by Shelly Sanders
I had reams of information—dates, cities, and names—but knew nothing about the people on my Jewish family tree. What their lives were like in Russia. Family stories passed down for generations. The difficulties in coming to a new country. Why they kept it all inside, their experiences, the fates of relatives lost in the Holocaust, their faith and culture. Genealogy, I realised, was much more than tangible facts. It was words, memories, and photos that were left behind in Latvia, Siberia, and China. My grandmother died when I was 13 and more interested in boys than my heritage, and I was only able to salvage a few photos and recollections from her grouchy older sister before she was gone, 20 years later.
There would never be anyone to answer my countless questions, which is why I turn to Tracing Our Roots, Telling Our Stories, published in 2011 by the Jewish Genealogical Society of Canada. Compiled of essays written by Jewish immigrants to Canada, their children and grandchildren, this book opened a window to a mysterious world that I needed to see in order to understand where I came from, and how my great-grandmother and grandmother’s lives were shaped by trauma.
I find a kindred spirit in Ellen Shumak Monheit, who felt the need to become her family’s historian and archivist the night her uncle died. “I was afraid that if I did not write down important events, I would be partially responsible for my family’s eventual disappearance.” These were the same thoughts running through my mind, as I discovered a great-uncle’s family in Riga, murdered in the Rumbula Forest massacre in 1941. Nobody was left to remember them, and this bothered me, the sense that they’d never existed.
Peter Jassem’s story, ‘In Search of Mishpocha’, gives me a stark look at life in Poland after WWII, under the oppressive Soviet regime. Reading about his impoverished community, without a trace of its former vibrant Jewish life, makes me wonder if my great-grandmother, who came to Montreal after the war, knew what had happened to her sisters and brother, her nephews and nieces, in Latvia, also under Soviet rule at the time. Jassem’s tireless search for ancestors becomes a tutorial for me, providing valuable information about how to conduct searches, and he motivates me to keep going, even when it seems futile.
The resilience I see in Sharon Singer’s grandmother, Yetta, shows me what it took to survive the journey from Europe to Canada, as poor Jews, in steerage. When Yetta’s food was gone, her children grew weak. “She walked to the bottom of a staircase that connected to an upper deck and saw a well-dressed woman passing by. She called out to her and, in sign language, begged this woman to bring food for her children. The woman’s heart was touched by Yetta’s plight and each day she brought food to the stairwell where Yetta would be waiting.”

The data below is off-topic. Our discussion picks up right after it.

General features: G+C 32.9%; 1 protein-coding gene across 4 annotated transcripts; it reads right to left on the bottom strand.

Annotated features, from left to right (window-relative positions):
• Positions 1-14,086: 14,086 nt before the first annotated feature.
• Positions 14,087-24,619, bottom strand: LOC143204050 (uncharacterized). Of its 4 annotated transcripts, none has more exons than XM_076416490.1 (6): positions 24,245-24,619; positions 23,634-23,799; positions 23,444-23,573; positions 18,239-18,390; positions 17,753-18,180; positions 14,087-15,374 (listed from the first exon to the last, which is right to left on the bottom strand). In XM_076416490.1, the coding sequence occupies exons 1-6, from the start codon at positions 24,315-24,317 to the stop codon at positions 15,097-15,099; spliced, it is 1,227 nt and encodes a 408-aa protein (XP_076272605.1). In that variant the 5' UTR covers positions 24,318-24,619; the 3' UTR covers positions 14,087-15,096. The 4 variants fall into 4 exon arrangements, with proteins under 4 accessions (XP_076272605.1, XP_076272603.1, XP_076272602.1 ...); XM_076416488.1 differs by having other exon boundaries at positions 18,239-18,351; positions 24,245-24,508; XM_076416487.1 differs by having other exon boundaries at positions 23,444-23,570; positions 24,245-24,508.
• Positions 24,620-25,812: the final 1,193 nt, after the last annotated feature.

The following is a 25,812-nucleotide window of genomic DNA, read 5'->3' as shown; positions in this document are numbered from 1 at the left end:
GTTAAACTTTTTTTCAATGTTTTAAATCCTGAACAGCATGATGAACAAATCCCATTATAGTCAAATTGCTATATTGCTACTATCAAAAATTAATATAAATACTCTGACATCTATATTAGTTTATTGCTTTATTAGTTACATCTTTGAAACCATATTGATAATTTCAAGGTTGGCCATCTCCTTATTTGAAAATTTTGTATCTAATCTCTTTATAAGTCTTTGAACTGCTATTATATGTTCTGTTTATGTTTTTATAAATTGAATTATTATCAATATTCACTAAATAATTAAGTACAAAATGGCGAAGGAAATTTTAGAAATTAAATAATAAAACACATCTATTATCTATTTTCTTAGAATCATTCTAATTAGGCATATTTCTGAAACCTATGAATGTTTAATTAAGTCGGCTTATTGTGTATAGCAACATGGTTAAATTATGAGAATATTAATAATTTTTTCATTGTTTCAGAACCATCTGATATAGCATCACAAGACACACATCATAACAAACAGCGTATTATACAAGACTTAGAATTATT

I learn about Moishe Faerman’s struggles in 1919, when the Bolsheviks occupied Ukraine. How three of his brothers were conscripted by the Red Army one day, and how families were arrested for not being able to provide wagons to transport the conscripts. Anna Bloom writes of the drudgery involved in running a boarding house in Edinburgh, Scotland, with her widowed mother, to make ends meet. The sacrifices her mother made when they emigrated to Canada.
Simcha Simchovitch describes, in a heart-breaking essay, what was lost after the war in Otwock, Poland: “Most of the Jewish houses had been taken apart and cleared, leaving just open spaces filled with rubble, grass already sprouting around the grounds.”
One of the most meaningful stories, for me, is Henry Blumberg’s, ‘Reconnecting with the Past’, because he’s from Riga, Latvia, where my roots lived and died. Specifically, he mentions the Fates Project at the University of Latvia, where I discovered more relatives, my great-grandparents’ wedding date, and the addresses of my great-grandfather and his brother, in Riga.
Divided into eight sections, with stories that follow the theme of each one, this book weaves history, research tools, and family sagas together, for an enlightening read. Biographies of the contributors are included, as well as family photos. Even for people with no roots in Canada, it’s worth reading for the stories and genealogy research methods. In the forward, Dr. Rolf Lederer touches on the challenge of attracting younger people to continue what has been started, a problem I imagine most Jewish genealogical societies face worldwide. Perhaps a book in the same vein as Tracing Our Roots, Telling Our Stories, with young writers recounting the challenges of coming of age as a Jew in turbulent times, would be a good first step.
Tracing Our Roots, Telling Our Stories can be acquired through various online book sellers.
Shelly Sanders resides in Ontario, Canada. She is the author of three novels and was a finalist for the prestigious Vine Award for Jewish Fiction in Canada. As a freelance journalist, she has published articles in both mainstream and Jewish periodicals and newspapers.